Getting Rid of Nightmares: Tips for a Restful Night’s Sleep

Waking up from a nightmare

You suddenly realize that you need to take a test – but you haven’t studied at all. As you stare at the exam, full of what looks like gobbledygook, everyone starts laughing. You’re not wearing pants.

Then you wake up.

Does this sound familiar? It very well might, because nightmares are very common – up to 90% of adults have had a nightmare at some point. Frequent nightmares are less common (but no less scary), affecting an estimated 6-8% of the adult population.

A helpful warning

Nightmares aren’t just a sign that you’re afraid of forgetting to study or somehow omitting an important article of clothing. They are very often a warning sign that something has gone wrong with your  physical or mental health – giving you the chance to course-correct.

What causes nightmares in adults?

There are a lot of potential reasons you’re experiencing nightmares, but here are three common causes:

  • Stress. Nightmares can be a sign that your stress is interfering with your sleep quality. It’s a vicious cycle – the more stressed out you are, the less you sleep, and the less you sleep, the more stressed out you are.
  • Drinking or eating right before bedtime. The nightcap is a myth. While alcohol might make you feel drowsy, it can also interfere with sleep patterns. Late-night snacks are another possible cause of scary dreams. Eating right before bed heightens your metabolism and body temperature, which “can lead to more brain activity, prompting more action during rapid eye movement sleep, or REM,” Dr. Charles Bae, MD explains.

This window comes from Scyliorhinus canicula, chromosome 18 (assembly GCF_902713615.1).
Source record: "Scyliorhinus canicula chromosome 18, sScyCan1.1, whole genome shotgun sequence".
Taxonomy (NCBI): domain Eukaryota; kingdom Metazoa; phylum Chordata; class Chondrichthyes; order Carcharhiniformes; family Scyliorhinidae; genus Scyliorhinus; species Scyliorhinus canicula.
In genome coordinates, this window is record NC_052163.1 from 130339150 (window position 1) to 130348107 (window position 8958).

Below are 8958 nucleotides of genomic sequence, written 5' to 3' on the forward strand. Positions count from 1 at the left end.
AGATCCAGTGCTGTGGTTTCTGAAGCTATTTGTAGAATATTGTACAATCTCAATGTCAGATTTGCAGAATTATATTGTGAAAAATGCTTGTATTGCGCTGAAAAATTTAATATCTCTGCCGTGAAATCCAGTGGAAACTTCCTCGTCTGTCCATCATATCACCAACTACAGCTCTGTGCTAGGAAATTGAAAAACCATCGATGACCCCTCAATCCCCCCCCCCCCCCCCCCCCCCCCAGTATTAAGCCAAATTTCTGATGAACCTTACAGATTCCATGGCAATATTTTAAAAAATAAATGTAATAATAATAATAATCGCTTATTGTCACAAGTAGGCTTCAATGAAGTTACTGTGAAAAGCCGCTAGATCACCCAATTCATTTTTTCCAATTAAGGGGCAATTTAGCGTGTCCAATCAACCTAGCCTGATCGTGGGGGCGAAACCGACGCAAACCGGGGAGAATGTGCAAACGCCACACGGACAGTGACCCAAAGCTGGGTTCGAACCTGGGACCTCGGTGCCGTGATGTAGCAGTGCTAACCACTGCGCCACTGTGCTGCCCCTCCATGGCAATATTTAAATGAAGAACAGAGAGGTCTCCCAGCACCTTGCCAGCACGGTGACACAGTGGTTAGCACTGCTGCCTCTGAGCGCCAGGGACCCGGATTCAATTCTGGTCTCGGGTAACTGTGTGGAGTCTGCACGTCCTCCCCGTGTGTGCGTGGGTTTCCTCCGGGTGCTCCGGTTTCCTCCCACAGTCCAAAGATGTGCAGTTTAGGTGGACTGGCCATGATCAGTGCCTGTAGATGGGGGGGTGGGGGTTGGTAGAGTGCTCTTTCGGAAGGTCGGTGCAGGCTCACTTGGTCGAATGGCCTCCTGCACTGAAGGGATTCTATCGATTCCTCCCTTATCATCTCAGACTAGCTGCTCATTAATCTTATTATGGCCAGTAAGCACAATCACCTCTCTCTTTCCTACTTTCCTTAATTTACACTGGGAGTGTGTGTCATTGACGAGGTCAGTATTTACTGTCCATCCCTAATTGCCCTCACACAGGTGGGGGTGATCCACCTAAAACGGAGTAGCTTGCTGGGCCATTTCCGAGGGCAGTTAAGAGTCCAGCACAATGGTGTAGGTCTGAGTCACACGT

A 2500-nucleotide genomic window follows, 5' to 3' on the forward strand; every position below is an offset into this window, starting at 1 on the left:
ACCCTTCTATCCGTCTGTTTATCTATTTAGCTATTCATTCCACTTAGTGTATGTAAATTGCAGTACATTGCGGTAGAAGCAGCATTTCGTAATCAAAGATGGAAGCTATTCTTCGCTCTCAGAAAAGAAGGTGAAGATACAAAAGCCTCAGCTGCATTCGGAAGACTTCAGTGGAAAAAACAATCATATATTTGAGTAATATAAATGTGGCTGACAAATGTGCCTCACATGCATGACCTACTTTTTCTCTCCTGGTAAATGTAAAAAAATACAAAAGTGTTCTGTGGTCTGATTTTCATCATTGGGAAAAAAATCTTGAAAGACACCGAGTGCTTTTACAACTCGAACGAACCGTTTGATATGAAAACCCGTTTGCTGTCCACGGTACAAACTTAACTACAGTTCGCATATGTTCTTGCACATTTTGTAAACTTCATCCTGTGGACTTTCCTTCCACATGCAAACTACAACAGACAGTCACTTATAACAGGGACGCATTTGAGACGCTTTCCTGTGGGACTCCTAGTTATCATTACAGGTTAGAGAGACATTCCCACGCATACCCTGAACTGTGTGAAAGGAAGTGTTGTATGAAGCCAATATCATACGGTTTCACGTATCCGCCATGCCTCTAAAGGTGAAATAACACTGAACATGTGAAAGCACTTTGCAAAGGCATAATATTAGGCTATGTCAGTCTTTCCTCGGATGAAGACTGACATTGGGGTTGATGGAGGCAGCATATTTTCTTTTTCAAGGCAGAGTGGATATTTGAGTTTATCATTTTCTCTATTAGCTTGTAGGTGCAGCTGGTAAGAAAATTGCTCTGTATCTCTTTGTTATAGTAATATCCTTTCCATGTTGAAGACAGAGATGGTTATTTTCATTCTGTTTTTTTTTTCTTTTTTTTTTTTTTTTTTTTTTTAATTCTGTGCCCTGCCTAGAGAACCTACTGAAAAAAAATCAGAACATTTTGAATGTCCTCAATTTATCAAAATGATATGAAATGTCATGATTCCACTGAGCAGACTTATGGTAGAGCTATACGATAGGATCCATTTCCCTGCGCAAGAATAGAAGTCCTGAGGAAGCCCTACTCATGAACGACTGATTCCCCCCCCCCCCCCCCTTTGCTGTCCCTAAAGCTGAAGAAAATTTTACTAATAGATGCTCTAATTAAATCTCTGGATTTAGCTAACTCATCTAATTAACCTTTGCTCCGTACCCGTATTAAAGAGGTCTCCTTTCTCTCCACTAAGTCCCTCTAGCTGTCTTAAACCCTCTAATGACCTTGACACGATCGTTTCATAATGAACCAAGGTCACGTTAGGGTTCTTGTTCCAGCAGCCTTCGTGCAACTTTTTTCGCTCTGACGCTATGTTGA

• Depression. Nightmares are strongly linked to depression – in fact, research suggests that nightmares may be a way to diagnose the early onset of depressive symptoms, and that early treatment of nightmares may in fact reduce the likelihood of developing depression.

Getting rid of nightmares

One of the best ways to eliminate nightmares is to get a deeper, more restful night of sleep. Easier said than done, of course. Best practices include:

  • Turn off your devices. The blue light from your smartphone, laptop, tablet or TV disrupts your brain waves and keeps you awake. This is why, ironically, a marathon night of Netflix can make it difficult to chill. Do not take your phone to bed – we suggest giving it a bed of its own.
  • Avoid eating and drinking for two hours before bedtime. Sure, the midnight snack can be tempting. However, it’s best to cut yourself off at dinnertime so your body can slow itself down for a more restful night of shuteye. Eating earlier in the day is better for your health overall, too.
  • Exercise in the morning or afternoon — not at night. Exercise is great for stress reduction and mood boosts – but don’t go to the gym too close to bedtime. According to Rafael Pelayo, M.D. of Stanford’s Sleep Medicine Center, late-night workouts can mess with your body’s thermodynamics. In other words, you’ll boost your metabolism and tell your body to burn more fuel, when really you should be shutting the engine off for the day and winding down.
  • Create a sleep sanctuary. There are always going to be times (hopefully not too often) when you just can’t disconnect. Those restless evenings where the more you toss and turn, the more awake you become. In these situations, try soothing yourself to sleep with proven sleep methods, including sleep massage, lavender oil, and hot baths. You may be surprised at the positive results.
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